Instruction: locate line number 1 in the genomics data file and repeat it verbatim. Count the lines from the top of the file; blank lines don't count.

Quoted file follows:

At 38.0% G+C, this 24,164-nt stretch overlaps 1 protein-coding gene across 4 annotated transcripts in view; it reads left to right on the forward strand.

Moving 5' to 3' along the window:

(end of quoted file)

At 38.0% G+C, this 24,164-nt stretch overlaps 1 protein-coding gene across 4 annotated transcripts in view; it reads left to right on the forward strand.